Last night, citing Sunday’s settlement between Minnesota’s attorney general and the National Arbitration Forum (NAF), the American Arbitration Association (AAA) announced that it will no longer participate in debt collection arbitration disputes. The group, which is the largest provider of arbitration services in the country, said that it is alarmed by the NAF suit and will seek the establishment of “some standards or safeguards.”
While last night’s announcement was a positive step, it does little to protect consumers from abusive arbitration clauses that are slipped into the fine print of everything from cell phone contracts to nursing home agreements. Unlike NAF’s settlement, AAA is not banned from resuming its work with debt collection disputes, and may still continue nursing home, employment or any other consumer forced arbitrations.
Today, the House Oversight and Government Reform’s Subcommittee on Domestic Policy will hold a hearing on forced arbitration, and there are currently two bills under consideration that would curb this abusive practice. The Arbitration Fairness Act (S. 931 / H.R. 1020) would ensure that any decision to enter into arbitration by a consumer is voluntary, and not forced on them by the fine print of a contract and the Fairness in Nursing Home Arbitration Act (S. 512 / H.R. 1237) would eliminate forced arbitration clauses in nursing home contracts.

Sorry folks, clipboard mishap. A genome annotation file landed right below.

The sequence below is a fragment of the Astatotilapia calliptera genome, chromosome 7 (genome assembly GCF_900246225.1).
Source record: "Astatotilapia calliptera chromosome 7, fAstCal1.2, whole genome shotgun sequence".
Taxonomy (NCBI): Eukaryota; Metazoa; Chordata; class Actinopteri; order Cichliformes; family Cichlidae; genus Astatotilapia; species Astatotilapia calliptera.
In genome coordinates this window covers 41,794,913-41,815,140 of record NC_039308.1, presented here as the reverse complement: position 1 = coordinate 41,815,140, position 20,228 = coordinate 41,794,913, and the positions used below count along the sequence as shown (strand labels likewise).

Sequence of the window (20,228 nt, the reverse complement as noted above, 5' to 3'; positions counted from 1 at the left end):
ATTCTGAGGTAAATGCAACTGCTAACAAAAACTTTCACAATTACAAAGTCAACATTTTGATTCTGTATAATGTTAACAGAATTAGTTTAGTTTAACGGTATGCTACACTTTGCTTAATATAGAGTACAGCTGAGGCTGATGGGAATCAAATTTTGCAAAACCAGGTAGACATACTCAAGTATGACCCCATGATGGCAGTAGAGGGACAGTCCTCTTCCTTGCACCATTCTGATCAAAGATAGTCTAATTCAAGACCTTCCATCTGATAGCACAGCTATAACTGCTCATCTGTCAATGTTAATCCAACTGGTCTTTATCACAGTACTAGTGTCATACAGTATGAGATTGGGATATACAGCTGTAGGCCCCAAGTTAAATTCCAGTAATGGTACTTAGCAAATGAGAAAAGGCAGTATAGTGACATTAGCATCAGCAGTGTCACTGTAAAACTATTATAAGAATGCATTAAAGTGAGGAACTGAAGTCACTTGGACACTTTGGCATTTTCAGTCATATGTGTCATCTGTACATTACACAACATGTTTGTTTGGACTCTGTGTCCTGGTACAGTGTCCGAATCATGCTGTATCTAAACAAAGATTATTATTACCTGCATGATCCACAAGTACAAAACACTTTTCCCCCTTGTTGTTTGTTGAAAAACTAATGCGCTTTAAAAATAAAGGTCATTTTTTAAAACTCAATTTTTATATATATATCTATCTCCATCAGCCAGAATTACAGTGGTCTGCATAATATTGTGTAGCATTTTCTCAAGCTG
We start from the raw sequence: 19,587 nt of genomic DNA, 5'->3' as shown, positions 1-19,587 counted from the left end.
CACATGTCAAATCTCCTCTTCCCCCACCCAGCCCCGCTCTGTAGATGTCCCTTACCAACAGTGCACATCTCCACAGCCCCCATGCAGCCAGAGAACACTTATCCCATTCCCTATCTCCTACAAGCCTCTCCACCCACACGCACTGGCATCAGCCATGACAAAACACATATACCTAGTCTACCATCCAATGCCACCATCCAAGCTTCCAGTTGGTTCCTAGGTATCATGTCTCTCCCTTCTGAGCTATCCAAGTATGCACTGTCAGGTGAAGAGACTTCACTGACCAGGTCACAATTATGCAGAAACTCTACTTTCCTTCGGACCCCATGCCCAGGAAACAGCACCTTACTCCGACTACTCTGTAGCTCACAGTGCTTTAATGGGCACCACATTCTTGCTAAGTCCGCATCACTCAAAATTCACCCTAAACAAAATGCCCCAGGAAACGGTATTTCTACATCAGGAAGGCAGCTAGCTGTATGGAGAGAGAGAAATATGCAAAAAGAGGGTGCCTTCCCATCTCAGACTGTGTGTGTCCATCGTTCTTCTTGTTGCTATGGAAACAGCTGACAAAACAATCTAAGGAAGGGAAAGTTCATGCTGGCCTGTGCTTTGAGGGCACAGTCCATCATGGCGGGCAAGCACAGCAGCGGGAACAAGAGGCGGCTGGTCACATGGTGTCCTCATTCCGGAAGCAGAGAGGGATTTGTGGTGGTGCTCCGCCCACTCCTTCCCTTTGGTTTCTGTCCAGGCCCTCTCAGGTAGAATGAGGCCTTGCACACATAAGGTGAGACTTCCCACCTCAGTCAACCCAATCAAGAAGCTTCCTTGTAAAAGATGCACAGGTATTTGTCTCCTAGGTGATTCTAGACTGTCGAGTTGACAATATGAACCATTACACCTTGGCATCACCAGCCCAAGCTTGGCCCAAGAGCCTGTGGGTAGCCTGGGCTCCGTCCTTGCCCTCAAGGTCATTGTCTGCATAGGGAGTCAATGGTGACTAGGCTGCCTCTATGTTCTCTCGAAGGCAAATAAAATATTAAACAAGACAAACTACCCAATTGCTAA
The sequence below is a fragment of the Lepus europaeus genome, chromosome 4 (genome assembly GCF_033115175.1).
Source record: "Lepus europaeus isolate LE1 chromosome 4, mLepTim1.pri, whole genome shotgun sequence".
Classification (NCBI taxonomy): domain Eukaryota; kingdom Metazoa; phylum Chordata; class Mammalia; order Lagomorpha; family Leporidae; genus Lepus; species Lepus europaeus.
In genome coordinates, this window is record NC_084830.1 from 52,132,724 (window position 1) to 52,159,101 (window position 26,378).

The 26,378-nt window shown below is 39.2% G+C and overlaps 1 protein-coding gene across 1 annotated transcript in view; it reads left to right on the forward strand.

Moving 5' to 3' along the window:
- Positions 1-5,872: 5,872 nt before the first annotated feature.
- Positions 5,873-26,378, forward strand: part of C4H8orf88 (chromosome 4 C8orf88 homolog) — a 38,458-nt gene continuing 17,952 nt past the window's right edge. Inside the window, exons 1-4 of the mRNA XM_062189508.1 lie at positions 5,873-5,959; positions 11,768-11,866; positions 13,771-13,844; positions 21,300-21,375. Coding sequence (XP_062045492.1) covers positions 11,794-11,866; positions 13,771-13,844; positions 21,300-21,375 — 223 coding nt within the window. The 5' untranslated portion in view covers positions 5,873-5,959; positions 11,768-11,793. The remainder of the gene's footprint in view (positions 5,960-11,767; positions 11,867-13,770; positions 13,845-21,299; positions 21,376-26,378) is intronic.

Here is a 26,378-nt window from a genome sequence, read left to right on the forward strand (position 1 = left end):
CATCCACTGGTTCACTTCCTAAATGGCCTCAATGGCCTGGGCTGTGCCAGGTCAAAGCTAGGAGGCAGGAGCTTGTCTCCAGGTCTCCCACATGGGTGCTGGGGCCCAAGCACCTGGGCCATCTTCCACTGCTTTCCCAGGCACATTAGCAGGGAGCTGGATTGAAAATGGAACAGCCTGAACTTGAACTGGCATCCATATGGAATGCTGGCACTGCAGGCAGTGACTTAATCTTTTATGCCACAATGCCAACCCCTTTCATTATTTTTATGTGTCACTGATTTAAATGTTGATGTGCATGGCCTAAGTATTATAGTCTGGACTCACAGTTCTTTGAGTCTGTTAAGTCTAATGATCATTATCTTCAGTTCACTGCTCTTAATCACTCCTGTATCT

In a statement released this morning, AAJ VP of Public Affairs Linda Lipsen said “For years, consumers have seen first-hand how corporations and private Wall Street forums take advantage of everyday people via forced arbitration clauses…[and] it has become clear that Congress must step in to protect consumers.” She went on to note that these groups have always “had ‘guidelines’ they either didn’t follow or outright abused.” And that “[u]ntil Congress acts, corporations…[continue] to use one-sided forced arbitration as a weapon against consumers and a shield to avoid accountability.